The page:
From the May 2006 issue of Boomer Market Advisor • Subscribe!

The separately managed advantage

The recent bear market, which caused mutual fund investors to suffer from the double jeopardy of taxable capital-gains distributions and paltry returns, whetted baby boomers' appetite for separately managed accounts. After years of moderate growth (assets in separately managed accounts grew from $75 billion in 1994 to $275 billion in 2001, according to Cerulli Associates), it appears that SMAs are finally gaining the foothold industry watchers have long anticipated.

According to the Money Management Institute, assets under management in SMAs grew by 17.7 percent in 2005, to $678.1 billion, compared with the $576.1 billion reported in December 2004. This continued growth puts the industry in line to reach $1.5 trillion by 2011, according to a McKinsey and Co. report commissioned by the Institute.

Major brokerage firms like Citigroup and Merrill Lynch have deployed SMAs in their networks for some time and Russell, Parametric and Janus have all recently announced expansions to their offerings. Schwab also introduced a new service through which investors can directly access the separately managed accounts listed on its platform.

Under the Schwab plan, investors can choose from two SMA programs: Managed Account Select and Managed Account Affiliates. Managed Account Select lets investors choose from approximately 40 third-party money managers and provides access to research from the consulting firm Callan Associates.

"SMA assets continue to grow because an increasing number of investors, particularly those contemplating retirement over the next 15 years, are seeking professional investment advice," says Mark Pennington, a partner at investment manager Lord Abbett.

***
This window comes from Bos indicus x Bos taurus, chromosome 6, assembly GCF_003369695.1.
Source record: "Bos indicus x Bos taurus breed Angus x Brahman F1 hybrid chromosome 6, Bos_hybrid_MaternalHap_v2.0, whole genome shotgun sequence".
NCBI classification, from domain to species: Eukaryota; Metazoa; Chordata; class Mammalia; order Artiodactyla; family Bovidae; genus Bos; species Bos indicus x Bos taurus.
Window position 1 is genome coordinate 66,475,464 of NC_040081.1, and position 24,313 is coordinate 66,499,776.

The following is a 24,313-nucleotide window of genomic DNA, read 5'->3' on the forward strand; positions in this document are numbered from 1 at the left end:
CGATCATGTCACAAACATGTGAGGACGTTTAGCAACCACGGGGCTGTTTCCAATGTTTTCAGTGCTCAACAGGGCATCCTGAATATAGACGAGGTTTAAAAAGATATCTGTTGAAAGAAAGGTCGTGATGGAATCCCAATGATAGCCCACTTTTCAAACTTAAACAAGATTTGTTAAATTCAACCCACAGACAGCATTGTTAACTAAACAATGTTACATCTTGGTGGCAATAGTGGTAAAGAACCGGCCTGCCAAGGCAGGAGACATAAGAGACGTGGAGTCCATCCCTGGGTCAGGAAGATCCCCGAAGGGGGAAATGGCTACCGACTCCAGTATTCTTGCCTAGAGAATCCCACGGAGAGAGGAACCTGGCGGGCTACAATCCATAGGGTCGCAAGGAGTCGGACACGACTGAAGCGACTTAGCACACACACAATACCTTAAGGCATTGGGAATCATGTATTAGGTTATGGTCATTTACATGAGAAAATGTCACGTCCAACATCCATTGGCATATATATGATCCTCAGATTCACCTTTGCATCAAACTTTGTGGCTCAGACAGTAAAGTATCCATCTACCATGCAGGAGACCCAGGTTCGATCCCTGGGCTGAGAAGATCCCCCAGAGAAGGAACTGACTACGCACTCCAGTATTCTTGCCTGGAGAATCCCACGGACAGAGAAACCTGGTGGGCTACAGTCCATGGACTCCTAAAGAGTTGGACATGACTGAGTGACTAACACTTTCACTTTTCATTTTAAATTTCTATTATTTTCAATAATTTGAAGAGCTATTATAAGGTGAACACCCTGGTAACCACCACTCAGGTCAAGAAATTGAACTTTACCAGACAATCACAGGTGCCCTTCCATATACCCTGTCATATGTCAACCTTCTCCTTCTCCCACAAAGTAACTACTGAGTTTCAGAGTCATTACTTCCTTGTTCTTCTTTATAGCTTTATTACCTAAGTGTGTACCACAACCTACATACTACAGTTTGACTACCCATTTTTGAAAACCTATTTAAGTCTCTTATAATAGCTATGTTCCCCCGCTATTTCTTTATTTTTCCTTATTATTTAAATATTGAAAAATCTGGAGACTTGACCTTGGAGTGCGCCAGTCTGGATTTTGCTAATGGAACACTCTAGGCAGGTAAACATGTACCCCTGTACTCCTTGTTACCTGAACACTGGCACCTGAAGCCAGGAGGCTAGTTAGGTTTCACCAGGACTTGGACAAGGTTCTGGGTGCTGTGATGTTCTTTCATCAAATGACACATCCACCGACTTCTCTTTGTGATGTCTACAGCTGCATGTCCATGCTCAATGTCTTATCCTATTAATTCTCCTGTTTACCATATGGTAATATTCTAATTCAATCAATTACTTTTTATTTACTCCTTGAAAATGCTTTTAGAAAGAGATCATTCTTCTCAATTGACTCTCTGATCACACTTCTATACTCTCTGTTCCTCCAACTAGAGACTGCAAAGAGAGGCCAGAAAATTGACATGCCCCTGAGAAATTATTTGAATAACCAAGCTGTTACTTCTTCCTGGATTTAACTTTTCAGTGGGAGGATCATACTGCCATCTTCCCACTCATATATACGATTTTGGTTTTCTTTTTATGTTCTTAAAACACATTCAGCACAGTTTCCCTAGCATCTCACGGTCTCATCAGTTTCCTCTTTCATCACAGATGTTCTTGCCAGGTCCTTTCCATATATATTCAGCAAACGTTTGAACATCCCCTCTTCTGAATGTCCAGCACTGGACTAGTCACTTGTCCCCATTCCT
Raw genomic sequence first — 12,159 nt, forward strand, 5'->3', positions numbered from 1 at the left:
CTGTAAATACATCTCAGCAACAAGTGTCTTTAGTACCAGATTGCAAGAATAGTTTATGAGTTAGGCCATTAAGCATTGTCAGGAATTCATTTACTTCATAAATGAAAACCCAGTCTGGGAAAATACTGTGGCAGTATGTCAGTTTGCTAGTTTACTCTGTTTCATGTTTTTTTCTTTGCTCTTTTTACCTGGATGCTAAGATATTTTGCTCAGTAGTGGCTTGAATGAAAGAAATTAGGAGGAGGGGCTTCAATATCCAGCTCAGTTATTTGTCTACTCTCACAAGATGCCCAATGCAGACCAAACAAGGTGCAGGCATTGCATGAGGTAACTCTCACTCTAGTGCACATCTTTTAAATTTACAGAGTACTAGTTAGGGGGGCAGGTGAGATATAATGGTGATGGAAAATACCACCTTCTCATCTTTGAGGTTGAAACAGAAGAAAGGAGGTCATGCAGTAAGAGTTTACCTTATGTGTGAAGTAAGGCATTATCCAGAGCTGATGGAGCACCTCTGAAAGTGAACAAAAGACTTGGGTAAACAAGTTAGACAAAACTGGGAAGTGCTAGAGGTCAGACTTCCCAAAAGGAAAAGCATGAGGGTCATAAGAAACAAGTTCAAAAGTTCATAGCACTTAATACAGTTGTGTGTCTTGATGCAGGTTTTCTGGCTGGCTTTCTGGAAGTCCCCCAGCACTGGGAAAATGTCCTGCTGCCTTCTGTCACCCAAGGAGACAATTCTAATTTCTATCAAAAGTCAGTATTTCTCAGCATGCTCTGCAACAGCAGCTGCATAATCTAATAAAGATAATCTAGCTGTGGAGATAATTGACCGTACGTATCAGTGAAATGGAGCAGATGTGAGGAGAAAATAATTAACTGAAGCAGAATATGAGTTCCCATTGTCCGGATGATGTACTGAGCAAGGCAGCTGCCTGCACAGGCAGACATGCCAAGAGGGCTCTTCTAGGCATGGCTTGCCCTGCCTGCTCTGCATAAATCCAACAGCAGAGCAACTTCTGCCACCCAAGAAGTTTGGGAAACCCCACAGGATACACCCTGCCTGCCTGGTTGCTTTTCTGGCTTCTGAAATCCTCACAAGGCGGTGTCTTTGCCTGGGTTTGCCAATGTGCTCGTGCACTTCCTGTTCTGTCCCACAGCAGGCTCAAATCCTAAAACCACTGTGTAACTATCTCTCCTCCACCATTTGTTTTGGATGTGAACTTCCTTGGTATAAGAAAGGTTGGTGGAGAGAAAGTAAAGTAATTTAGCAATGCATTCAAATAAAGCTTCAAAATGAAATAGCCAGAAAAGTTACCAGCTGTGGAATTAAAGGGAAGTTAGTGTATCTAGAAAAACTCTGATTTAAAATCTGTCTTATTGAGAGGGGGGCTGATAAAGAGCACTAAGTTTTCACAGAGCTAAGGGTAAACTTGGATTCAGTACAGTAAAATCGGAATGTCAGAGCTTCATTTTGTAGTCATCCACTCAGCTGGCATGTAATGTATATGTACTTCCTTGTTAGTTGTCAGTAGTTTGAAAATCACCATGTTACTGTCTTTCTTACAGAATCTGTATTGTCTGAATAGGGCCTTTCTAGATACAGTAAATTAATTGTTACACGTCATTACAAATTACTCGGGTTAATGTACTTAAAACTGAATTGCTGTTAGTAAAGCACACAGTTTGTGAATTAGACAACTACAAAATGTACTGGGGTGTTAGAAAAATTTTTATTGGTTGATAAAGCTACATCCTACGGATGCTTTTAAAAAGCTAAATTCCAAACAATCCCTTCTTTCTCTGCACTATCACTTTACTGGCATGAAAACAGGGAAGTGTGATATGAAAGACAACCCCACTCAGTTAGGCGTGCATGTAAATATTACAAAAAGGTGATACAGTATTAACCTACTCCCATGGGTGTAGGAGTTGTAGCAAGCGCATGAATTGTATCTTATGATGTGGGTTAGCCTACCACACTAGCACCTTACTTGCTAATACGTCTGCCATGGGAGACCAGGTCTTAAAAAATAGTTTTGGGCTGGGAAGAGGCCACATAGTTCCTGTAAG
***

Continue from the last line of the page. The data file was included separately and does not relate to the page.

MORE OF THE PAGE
"When an advisor seeks to create a customized investment solution, a managed account is often a key element of the plan."

"The biggest surprise we've seen in the past few years is the number of high-net-worth clients admitting that they need help," says Michelle Knight, co-head of fixed income portfolios for Atlantic Trust Private Wealth Management in Atlanta. "They want a single cohesive strategy that is managed in such a way that it simplifies their lives while providing sufficient amounts of growth and income to maintain their lifestyle."

Separately managed accounts allow wealth managers to build and maintain portfolios based on their client's risk tolerance, age, financial goals, charitable inclinations, social consciousness and tax efficiency. Their primary appeal is the manager's ability to customize the asset allocation and portfolio diversification to the unique needs of each client.

Private wealth management firms produce in-depth, customized profiles that detail each client's investment approach. Initial asset allocation strategies are then structured to meet pre-determined goals. The criteria for reallocating assets based on the client's personal and business needs, as well as changing market conditions, are also defined.